Dear Rabbi Simon
I was wondering if one is allowed to wear a digital watch on Shabbat? If so is one also allowed to wear a Fitbit or similar?
Thank you for your question.
Digital watches are permitted on Shabbat, particularly if they have an aesthetic component, ie as an item of jewelry. This heter [permission] relates to the prohibition of carrying, which in any case is not an issue if one lives in an area with an eruv. However manipulating the watch through pressing buttons or similar is assur, due to the use of electrical current involved. There may also be an issue of “writing”.
Self-winding watches are also allowed, as the effect of the wearer’s moving his or her arm is imperceptible (in halakhic terms).
Fitbit, on the other hand (excuse the pun), is problematic, as the wearer is almost inevitably conscious of the fact that his or her motion and activity is meticulously (if invisibly and electronically) recorded by the device. Moreover, the user wears it so that his steps will be measured and in fact s/he may take additional steps partly in order to reach a goal of 10,000 steps for the day (or similar). After all, that is part of the effectiveness of these devices. Unlike the self-winding watch, this is not merely incidental to the functioning of the Fitbit. There is also the temptation/risk of tapping or otherwise manipulating the device during Shabbat, which may well make it muktzeh altogether. (This consideration may seem applicable to a simple digital watch too, but the primary function of a watch is simply to display the time. If one’s digital watch does this continually without the need for electronic intervention, the likelihood/temptation of pressing buttons is minimal. This is not the same with a Fitbit.)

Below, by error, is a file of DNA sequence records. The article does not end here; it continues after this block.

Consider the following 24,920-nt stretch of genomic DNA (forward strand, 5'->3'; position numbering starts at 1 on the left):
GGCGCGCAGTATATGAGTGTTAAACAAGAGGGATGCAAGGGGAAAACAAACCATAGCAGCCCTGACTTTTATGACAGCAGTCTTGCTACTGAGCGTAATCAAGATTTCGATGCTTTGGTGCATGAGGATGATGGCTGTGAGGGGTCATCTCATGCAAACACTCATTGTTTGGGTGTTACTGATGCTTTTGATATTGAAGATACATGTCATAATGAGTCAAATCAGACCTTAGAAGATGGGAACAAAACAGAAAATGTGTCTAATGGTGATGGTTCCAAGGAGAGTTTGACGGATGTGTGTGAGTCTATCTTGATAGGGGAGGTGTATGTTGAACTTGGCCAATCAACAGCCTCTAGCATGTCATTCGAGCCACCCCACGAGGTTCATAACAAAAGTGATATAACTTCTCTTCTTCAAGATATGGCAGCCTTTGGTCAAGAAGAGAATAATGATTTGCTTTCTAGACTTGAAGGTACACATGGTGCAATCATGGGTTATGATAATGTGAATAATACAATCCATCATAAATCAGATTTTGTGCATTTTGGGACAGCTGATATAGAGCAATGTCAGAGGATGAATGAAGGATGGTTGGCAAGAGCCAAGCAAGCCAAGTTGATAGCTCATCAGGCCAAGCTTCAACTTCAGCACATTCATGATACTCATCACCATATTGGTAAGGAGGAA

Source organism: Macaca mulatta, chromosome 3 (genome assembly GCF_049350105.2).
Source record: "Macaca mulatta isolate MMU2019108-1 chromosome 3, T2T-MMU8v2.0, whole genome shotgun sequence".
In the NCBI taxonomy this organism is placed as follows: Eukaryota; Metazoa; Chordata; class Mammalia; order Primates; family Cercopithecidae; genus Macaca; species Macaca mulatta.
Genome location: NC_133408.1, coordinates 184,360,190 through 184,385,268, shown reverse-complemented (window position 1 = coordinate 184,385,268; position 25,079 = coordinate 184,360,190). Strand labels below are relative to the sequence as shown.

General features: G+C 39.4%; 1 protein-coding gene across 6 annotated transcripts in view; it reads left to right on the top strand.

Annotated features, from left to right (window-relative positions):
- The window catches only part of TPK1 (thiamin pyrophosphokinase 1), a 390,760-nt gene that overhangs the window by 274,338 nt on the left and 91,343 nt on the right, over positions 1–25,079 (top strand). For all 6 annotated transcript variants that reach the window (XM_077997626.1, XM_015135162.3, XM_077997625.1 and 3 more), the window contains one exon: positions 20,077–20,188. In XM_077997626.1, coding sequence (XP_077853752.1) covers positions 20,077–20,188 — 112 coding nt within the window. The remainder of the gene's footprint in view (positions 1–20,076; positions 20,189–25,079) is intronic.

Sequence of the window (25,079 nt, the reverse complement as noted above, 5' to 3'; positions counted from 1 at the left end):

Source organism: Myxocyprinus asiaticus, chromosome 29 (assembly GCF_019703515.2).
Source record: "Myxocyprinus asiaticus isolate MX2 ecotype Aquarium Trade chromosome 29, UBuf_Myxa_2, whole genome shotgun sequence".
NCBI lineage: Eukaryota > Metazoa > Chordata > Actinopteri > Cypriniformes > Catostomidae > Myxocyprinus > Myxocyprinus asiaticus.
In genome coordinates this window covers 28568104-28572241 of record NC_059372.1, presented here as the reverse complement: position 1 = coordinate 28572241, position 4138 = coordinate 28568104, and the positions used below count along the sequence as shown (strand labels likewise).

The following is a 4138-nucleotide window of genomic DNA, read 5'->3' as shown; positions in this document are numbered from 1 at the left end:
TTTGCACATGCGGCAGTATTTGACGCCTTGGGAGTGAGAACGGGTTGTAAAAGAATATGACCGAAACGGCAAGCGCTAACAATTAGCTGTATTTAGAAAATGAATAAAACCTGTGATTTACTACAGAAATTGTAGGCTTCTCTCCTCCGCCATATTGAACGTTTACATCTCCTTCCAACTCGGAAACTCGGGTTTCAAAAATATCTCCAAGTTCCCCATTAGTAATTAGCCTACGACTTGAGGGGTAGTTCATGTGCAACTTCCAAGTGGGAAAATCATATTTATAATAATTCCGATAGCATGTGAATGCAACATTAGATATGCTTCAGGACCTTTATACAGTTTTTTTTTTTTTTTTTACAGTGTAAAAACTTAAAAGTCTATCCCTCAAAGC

In summary, like so many things, Fitbit is a six-days-a-week feature of modern life. Shabbat is for rest. TGIF.
Rabbi Rashi Simon